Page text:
Optics. (of certain lenses in special microscopes, cameras, etc.) giving distinct vision obliquely, or all around, as well as, or instead of, in a direct line.
pertaining to periscopes or their use.

Sometimes per·i·scop·i·cal.

Origin of periscopic

1795–1805; < Greek periskop(eîn) to look about (see peri-, -scope) + -ic Unabridged Based on the Random House Unabridged Dictionary, © Random House, Inc. 2019

Examples from the Web for periscopic

Historical Examples of periscopic

  • Mr. Shelton, do you know anything about these periscopic binoculars?

    The Island Pharisees

    John Galsworthy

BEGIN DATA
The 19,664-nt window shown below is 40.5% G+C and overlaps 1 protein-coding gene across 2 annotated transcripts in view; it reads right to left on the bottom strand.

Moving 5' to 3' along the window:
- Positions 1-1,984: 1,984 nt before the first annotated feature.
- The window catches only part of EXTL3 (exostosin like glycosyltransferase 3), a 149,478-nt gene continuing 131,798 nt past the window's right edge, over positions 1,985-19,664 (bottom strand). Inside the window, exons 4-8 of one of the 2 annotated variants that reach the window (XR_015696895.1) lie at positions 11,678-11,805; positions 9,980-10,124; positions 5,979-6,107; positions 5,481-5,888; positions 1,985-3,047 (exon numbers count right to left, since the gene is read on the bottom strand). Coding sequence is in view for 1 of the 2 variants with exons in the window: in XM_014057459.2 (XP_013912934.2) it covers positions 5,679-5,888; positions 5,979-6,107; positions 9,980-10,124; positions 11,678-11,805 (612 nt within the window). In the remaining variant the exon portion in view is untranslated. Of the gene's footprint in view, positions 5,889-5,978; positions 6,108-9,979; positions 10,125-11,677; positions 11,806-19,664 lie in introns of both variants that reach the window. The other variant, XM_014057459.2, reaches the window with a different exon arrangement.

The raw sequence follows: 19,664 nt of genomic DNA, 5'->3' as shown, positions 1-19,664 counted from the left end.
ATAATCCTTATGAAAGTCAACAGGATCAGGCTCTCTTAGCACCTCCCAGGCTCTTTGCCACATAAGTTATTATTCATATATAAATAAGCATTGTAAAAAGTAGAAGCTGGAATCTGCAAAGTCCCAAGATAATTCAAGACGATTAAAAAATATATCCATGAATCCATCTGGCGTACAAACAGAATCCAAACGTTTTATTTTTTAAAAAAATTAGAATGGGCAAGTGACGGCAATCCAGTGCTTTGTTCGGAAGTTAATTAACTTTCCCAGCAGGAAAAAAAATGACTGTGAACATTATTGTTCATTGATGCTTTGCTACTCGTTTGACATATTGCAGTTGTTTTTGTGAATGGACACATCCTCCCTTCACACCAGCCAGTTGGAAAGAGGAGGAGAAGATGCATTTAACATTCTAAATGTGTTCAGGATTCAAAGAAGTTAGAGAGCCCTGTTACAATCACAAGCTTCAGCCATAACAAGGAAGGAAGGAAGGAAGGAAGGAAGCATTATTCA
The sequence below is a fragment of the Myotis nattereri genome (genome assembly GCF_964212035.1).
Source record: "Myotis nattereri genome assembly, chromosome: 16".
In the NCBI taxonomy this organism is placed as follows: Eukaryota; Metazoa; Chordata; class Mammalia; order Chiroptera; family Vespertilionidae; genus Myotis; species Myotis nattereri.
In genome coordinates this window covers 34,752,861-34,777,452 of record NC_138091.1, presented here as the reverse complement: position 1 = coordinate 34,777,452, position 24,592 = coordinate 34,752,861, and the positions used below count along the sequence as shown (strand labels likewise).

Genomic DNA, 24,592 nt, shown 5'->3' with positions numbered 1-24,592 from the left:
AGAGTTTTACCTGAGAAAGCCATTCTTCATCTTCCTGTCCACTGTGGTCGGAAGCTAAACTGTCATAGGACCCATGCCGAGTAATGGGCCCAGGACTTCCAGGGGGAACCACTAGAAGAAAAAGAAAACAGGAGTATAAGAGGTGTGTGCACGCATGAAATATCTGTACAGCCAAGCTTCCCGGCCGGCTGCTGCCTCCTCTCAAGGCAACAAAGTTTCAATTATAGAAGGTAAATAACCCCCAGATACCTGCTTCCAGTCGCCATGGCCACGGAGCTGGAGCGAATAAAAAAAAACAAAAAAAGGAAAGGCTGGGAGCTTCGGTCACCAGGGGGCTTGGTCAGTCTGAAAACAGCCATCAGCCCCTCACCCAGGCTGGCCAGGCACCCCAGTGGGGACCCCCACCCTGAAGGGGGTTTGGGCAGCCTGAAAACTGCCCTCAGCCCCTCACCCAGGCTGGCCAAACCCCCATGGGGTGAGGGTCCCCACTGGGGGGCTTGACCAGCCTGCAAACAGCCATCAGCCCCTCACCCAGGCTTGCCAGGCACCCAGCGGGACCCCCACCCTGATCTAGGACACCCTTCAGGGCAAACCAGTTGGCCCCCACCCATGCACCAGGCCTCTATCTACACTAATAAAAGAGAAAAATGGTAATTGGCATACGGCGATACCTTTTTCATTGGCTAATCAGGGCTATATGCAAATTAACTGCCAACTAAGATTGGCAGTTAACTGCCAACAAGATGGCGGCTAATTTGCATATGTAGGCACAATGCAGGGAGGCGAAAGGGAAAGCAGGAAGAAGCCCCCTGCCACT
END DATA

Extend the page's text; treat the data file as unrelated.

• Russ leaped from the chair and raced to the periscopic mirror.


    Clifford Donald Simak

  • A very useful form of lens was proposed by Dr. Wollaston, and called by him the Periscopic lens.

    The Microscope

    Andrew Ross

  • A pair of lenses thus equipped Dr. Wollaston called the periscopic microscope.

  • The periscopic gun sight and the controls were on a level with the operator's eyes.

    The Airlords of Han

    Philip Francis Nowlan

British Dictionary definitions for periscopic



(of a lens) having a wide field of view
Derived Formsperiscopically, adverb
Collins English Dictionary - Complete & Unabridged 2012 Digital Edition © William Collins Sons & Co. Ltd. 1979, 1986 © HarperCollins Publishers 1998, 2000, 2003, 2005, 2006, 2007, 2009, 2012

periscopic in Medicine




Of, relating to, or permitting the observation of objects from positions in or out of the direct line of sight.
The American Heritage® Stedman's Medical Dictionary Copyright © 2002, 2001, 1995 by Houghton Mifflin Company. Published by Houghton Mifflin Company.